Ogden v. Saunders
|Ogden v. Saunders|
|Argued January 18, 1827
Decided February 19, 1827
|Full case name||Ogden, Plaintiff in Error v. Saunders, Defendant in Error|
|Citations||25 U.S. 213 (more)
6 L. Ed. 606; 1827 U.S. LEXIS 394; 12 Wheat. 213
|Prior history||Court rules for Ogden; brought before Supreme Court on writ of error|
|New York law on bankruptcy did not violate the Obligation of Contracts Clause of the United States Constitution.|
|Majority||Washington, joined by Johnson, Thompson, Trimble|
|Dissent||Marshall, joined by Duvall, Story|
|Obligation of Contracts Clause|
Ogden v. Saunders, 25 U.S. 213 (1827), was a United States Supreme Court case that determined the scope of a bankruptcy law in contrast to a clause of the Constitution of the United States. It was the only Constitutional decision from which Chief Justice John Marshall dissented during his tenure on the court.
Saunders was a citizen of Kentucky demanding payment in accordance with a contract. Ogden was a citizen of Louisiana who lived in New York at the signing of the contract and claimed bankruptcy as a defense under a New York bankruptcy law passed in 1801.
Saunders was represented by Daniel Webster, among others. Webster argued to the Court that the clause of the Constitution barring states from impairing the obligations of contracts is applicable not just to past contracts, but also to future contracts. Ogden's attorneys included Henry Clay. The case was initially argued in 1824, and then again in 1827.
The main issue of the case was whether or not the New York law violated the Obligation of Contracts Clause of the Constitution. It hinged on whether Congress had exclusive power to pass bankruptcy laws, which itself depended on what was meant by the clause prohibiting states from passing laws impairing the "obligations of contracts." The court's decision, authored by Justice Bushrod Washington, found that the clause prevented states from passing only laws affecting contracts already signed; laws that affected future contracts were construed to become part of the contracts themselves. Since the statute was part of the conditions of any prospective contract, the parties to the contract were presumed to have considered the law in signing the contract; the obligation, then, incorporated the possibility of bankruptcy rather than being impaired by it. The other three Justices joining the Majority were William Johnson, Smith Thompson, and Robert Trimble. However, there was also a secondary issue in the case, and on that issue Justice Johnson joined the three justices whom he had opposed regarding the main issue.
Chief Justice John Marshall authored the dissenting opinion. He maintained that the Contract Clause gave the federal legislature the exclusive power over bankruptcy laws, rejecting the argument that state laws became part of contracts signed within the state thereafter. Marshall was joined in his dissent by Associate Justices Gabriel Duvall and Joseph Story.  Near the end of his opinion the Chief Justice recapitulates what is perhaps the central contention of his opinion: "contracts derive their obligation from the act of the parties, not from the grant of government". The Chief Justice in the course of his opinion uses the "will theory of contract". The fact that the state may define how contracts can be formed, how defaults can be remedied, and even exclude from the outset certain types of contract, usurious ones for example, does not make contract a creature of the state. The obligation of any particular contract is what the parties determine it to be. Thus, if Ogden owes Saunders a certain amount in legal tender coin, it is not within the authority of the state, under the US Constitution, to alter that obligation so that, for example, Ogden may simply hand over his property to Saunders in settlement of the debt.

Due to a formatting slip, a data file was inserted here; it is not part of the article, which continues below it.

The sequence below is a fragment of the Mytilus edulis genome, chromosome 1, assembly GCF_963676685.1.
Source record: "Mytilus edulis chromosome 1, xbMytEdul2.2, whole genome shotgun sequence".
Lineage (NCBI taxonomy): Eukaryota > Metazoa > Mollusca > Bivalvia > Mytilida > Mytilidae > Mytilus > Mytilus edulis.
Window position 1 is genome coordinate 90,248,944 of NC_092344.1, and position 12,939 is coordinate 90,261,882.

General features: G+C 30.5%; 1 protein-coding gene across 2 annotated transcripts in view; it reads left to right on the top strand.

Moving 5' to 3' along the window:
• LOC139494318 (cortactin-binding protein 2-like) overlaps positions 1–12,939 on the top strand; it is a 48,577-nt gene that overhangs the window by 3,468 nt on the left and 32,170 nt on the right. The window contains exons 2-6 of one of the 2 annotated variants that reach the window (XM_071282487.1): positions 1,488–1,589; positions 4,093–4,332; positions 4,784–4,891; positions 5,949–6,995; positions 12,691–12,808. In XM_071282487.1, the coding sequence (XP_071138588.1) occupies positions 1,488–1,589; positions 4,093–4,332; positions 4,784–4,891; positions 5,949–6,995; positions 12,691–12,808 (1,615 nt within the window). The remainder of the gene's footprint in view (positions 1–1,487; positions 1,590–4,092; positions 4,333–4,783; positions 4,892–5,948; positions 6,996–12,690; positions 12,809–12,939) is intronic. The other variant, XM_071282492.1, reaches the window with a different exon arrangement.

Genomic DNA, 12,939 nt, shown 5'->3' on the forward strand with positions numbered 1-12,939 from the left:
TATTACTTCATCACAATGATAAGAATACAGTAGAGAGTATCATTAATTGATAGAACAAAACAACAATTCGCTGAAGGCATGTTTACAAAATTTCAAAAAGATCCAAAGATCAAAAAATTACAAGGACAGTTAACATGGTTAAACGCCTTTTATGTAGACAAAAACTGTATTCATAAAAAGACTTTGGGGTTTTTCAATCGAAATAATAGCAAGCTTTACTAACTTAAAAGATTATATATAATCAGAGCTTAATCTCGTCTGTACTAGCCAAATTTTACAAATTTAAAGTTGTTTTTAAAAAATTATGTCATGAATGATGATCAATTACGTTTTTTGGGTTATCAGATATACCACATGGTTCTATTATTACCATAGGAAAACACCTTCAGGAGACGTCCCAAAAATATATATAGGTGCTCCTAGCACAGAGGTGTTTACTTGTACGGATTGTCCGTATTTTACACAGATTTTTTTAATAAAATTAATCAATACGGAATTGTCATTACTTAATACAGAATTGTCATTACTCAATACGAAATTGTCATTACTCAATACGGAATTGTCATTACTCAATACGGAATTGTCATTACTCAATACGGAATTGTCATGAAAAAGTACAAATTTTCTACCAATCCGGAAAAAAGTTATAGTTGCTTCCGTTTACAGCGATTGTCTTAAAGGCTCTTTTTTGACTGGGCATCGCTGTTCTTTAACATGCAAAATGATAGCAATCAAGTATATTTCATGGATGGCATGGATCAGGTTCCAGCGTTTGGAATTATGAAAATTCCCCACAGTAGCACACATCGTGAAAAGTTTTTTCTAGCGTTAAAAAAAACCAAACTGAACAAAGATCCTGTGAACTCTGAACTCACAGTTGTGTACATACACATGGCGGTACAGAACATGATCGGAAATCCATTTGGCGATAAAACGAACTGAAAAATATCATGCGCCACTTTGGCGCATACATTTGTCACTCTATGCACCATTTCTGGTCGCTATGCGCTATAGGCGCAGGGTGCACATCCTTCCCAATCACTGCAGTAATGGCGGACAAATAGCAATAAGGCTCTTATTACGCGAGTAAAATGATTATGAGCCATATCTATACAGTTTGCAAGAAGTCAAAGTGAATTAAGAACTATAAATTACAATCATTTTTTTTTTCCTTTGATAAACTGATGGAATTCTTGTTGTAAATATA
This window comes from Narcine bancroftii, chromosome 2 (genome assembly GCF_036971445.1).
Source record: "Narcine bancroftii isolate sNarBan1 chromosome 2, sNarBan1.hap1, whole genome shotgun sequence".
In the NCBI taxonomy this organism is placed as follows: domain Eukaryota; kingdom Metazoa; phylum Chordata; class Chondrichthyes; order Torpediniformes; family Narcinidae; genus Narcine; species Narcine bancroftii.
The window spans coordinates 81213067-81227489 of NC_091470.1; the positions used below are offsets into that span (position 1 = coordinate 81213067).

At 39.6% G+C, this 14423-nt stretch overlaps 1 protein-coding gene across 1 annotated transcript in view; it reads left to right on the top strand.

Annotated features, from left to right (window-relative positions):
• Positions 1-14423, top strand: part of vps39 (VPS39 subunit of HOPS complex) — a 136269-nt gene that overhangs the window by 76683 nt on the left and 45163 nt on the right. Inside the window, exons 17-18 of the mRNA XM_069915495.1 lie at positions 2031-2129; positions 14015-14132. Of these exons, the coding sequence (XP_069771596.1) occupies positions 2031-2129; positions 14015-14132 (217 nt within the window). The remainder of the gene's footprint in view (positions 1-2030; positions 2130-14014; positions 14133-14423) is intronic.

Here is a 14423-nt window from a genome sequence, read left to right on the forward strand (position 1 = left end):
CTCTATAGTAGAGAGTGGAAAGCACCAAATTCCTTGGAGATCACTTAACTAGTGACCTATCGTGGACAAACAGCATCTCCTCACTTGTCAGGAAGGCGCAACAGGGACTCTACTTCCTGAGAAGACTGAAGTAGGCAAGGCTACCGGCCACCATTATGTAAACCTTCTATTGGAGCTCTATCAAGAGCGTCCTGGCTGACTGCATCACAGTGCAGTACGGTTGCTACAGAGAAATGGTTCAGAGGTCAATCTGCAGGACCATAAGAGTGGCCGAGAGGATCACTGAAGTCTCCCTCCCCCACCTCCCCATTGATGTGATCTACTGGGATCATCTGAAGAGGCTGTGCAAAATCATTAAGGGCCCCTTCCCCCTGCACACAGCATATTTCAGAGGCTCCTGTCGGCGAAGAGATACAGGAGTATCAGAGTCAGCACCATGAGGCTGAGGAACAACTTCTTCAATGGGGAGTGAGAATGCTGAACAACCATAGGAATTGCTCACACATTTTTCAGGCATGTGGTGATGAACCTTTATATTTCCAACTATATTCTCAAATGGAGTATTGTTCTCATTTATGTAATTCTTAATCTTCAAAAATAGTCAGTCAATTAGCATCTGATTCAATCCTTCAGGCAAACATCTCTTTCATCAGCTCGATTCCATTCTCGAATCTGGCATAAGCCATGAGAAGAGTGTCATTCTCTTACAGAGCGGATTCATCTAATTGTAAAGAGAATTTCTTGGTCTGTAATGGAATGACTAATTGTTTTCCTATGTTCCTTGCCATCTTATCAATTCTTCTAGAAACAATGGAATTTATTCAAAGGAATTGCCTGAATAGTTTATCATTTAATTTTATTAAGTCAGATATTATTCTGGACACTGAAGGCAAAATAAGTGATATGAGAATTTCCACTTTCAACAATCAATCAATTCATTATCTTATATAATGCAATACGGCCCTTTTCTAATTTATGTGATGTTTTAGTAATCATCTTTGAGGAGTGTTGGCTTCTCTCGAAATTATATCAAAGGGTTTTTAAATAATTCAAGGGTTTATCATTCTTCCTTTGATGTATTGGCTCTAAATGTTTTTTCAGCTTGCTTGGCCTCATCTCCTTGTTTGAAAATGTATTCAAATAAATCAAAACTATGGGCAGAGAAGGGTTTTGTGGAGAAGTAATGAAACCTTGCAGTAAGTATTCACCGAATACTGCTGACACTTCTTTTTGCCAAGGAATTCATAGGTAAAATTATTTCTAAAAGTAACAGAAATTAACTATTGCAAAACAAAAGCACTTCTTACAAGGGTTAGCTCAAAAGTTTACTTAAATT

This case was the only one in his long career when Marshall found himself on the losing side in a constitutional case. He took this opportunity to set forth his general principles of constitutional interpretation:
To say that the intention of the instrument must prevail; that this intention must be collected from its words; that its words are to be understood in that sense in which they are generally used by those for whom the instrument was intended; that its provisions are neither to be restricted into insignificance, nor extended to objects not comprehended in them, nor contemplated by its framers; — is to repeat what has been already said more at large, and is all that can be necessary.
|Wikisource has original text related to this article:|
- Ariens, Michael. "John Marshall."
- History of the Sixth Circuit: Robert Trimble
- Warren, Charles. History of the Harvard Law School and of Early Legal Conditions in America, Volume I (Lewis Publishing 1908).
- "FindLaw for Legal Professionals."
- Baxter, Maurice. Daniel Webster & the Supreme Court, p. 117 (University of Massachusetts Press 1966).
- Michaelsen, Scott. "Cooper's Monikins."
- Currie, David (1992). The Constitution in the Supreme Court: The First Hundred Years, 1789–1888. Univ. of Chicago. pp. 152–5. ISBN 978-0-226-13109-2.
- Marshall, joined by Associate Justices Gabriel Duvall and Joseph Story, wrote:
When its existence as law is denied, that existence cannot be proved by showing what are the qualities of a law. Law has been defined by a writer, whose definitions especially have been the theme of almost universal panegyric, "To be a rule of civil conduct prescribed by the supreme power in a State."
- Spooner, Lysander (2008). Let's Abolish Government. Ludwig von Mises Institute. p. 87. ISBN 1-122-82097-6.
This definition is an utterly false one. It denies all the natural rights of the people; and is resorted to only by usurpers and tyrants, to justify their crimes....he gives this miserable definition, which he picked up somewhere—out of the legal filth in which he wallowed....